Nobel Prize-Winning Author Coetzee Speaks at UAlbany, Oct. 12
New York State Writers Institute Hosts Rare Public Appearance by South African Novelist, in Conversation with American Author Paul Auster
ALBANY, N.Y. (October 5, 2012) -- In a rare public appearance, Nobel Prize-winning South African novelist J. M. Coetzee, a giant of world literature, will engage in conversation with major American novelist Paul Auster about their friendship and soon-to-be-published body of personal letters. The event, hosted by the New York State Writers Institute, will be held at 8 p.m. on Friday, October 12, in the main theatre of the University at Albany's Performing Arts Center. The talk, which is free and open to the public, occurs in conjunction with UAlbany's Fallbany/Homecoming weekend.
The correspondence began in 2008 when Auster sent a letter proposing an ongoing dialogue on any subject -- "Let’s strike sparks off each other," he said. The correspondence has since grown into a collaborative meditation on friendship, childhood, marriage, art, politics, unfavorable literary reviews, travel, immigration, sports, translation, bigotry, South Africa, Israel, Palestine, insomnia and Franz Kafka, among other subjects. The collection will be published first in Dutch in 2012, and subsequently in English as Here and Now (2013).
South African author and Nobel Prize Winner J.M. Coetzee will speak at UAlbany on Oct. 12, as part of UAlbany's Fallbany/Homecoming weekend of activities.
Born in Cape Town to Afrikaner parents, Coetzee pursued a Ph.D. at the University of Texas at Austin, and went on to teach for three years in the English Department of SUNY Buffalo (1968-1971), where he began his first novel, Dusklands (1974). He is the first author to win the Booker Prize twice, and has written a number of novels regarded as classics of contemporary world literature, including In the Heart of the Country (1977), Waiting for the Barbarians (1980), Life & Times of Michael K (1983, winner of the Booker Prize), The Master of Petersburg (1994), Disgrace (1999, winner of the Booker Prize), Elizabeth Costello (2003), Slow Man (2005), and Summertime (2009). His work explores the agony of Apartheid and its aftermath, the nature of power, gender relations, personal cruelty, censorship, and animal rights.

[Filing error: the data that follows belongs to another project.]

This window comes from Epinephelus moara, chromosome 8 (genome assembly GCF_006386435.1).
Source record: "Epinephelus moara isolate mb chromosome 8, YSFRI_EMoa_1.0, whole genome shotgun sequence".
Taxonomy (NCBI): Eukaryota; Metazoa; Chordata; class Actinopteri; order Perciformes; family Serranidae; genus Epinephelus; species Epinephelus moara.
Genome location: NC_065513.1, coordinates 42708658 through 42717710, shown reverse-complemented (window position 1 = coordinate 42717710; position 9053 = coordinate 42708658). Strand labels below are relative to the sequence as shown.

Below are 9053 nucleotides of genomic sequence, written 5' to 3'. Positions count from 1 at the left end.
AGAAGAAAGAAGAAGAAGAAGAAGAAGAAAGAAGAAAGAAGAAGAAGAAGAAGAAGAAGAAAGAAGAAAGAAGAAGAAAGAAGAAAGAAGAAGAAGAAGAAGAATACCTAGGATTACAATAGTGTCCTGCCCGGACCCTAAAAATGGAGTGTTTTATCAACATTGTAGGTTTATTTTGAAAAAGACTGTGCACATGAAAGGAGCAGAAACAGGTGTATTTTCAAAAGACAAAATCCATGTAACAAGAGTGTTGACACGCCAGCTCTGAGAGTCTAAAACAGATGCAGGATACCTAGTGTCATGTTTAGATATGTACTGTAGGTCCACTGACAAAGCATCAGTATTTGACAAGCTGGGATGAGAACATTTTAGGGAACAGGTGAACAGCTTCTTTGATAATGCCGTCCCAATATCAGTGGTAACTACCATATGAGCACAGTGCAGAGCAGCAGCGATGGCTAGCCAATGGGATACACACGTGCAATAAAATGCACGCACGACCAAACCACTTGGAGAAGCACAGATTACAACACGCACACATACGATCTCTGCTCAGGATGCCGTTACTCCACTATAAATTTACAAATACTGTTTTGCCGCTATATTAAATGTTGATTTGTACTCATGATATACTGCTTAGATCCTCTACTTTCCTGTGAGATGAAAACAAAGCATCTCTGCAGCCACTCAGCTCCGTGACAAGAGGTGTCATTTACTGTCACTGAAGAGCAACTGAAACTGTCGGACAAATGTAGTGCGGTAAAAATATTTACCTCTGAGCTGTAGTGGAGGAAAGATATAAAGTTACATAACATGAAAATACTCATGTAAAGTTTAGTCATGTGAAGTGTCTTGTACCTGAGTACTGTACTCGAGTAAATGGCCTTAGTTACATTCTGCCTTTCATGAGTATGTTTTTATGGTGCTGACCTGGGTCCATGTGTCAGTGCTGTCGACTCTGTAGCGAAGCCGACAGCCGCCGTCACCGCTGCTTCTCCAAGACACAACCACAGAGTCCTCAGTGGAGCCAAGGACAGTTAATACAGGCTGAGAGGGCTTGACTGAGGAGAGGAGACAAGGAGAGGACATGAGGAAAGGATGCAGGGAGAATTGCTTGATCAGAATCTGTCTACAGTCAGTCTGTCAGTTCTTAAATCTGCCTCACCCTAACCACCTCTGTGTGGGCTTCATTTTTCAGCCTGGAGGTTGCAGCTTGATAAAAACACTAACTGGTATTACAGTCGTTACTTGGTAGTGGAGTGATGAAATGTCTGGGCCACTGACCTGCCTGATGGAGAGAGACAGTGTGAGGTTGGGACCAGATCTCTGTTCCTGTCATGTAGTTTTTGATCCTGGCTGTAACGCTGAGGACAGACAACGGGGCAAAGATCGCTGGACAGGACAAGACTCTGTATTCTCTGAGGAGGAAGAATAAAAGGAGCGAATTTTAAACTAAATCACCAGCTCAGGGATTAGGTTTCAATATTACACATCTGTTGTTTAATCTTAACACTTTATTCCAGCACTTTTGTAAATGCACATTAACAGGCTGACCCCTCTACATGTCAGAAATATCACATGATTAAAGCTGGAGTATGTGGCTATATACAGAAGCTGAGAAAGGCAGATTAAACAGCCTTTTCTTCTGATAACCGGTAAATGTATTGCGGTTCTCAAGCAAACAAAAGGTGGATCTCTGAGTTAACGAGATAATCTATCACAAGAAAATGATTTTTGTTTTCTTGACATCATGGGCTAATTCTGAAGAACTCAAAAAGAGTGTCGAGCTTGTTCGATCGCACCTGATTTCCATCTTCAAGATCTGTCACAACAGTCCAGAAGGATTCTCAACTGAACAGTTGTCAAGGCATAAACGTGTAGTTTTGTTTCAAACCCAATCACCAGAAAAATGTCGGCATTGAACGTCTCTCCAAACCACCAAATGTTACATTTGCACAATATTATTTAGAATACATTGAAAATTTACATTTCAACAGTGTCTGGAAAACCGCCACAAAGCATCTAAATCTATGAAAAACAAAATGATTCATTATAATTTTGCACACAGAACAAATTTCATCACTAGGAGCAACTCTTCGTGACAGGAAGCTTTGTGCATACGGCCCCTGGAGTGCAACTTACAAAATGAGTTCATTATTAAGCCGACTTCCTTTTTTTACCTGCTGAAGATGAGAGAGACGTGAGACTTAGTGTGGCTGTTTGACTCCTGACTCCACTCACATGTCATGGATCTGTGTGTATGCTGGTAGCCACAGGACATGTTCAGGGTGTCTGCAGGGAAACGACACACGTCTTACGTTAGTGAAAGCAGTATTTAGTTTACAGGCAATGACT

Written as a fictional biographer's investigations of the life of the "late" author John Coetzee, and a sequel to his fictionalized autobiographies, Boyhood (1997) and Youth (2002), Summertime earned Coetzee his third "shortlist" nomination for the Booker Prize.
The Irish Times reviewer said, "This is the third installment of a life so reserved, so repressed, so seething with polite rage and restrained despair that it could only be approached through a third-person voice... it is wonderful stuff. But then, Coetzee is wonderful: edgy, black, remorselessly human, witty, and often outright funny... Summertime is offbeat and deliberate, elusive and truthful."
Coetzee’s 1999 novel Disgrace, about a disgraced South African college professor and his lesbian daughter, was adapted as a 2008 motion picture starring John Malkovich.
Famously private, Coetzee rarely gives public appearances even in his native South Africa and adopted home country of Australia. He has appeared only once before with Paul Auster in connection with the forthcoming collection of correspondence -- at the Kingston WritersFest in Kingston, Ontario, in September 2011, a ticketed event that attracted a sell-out crowd of more than 700 people. Unlike the Canadian event, the Albany event is free and open to the public.
Paul Auster, renowned for dark, intellectual meta-mystery fiction, regularly participates in the New York State Summer Writers Institute at Skidmore College in Saratoga Springs. His acclaimed, bestselling novels include Sunset Park (2010), Oracle Nights (2003), The Book of Illusions (2002), The Music of Chance (1990), and The New York Trilogy (1987). His most recent book is Winter Journal (2012), a reflection on life and death and the events that shook and shaped him. Elissa Schappell, writing in Vanity Fair, called it, "an intimate symphony of selves, a song of the body for all seasons."
Earlier that same day at 4:15 p.m., the authors will discuss Herman Melville's classic short story, "Bartleby the Scrivener," in the Recital Hall, Performing Arts Center on the uptown campus.
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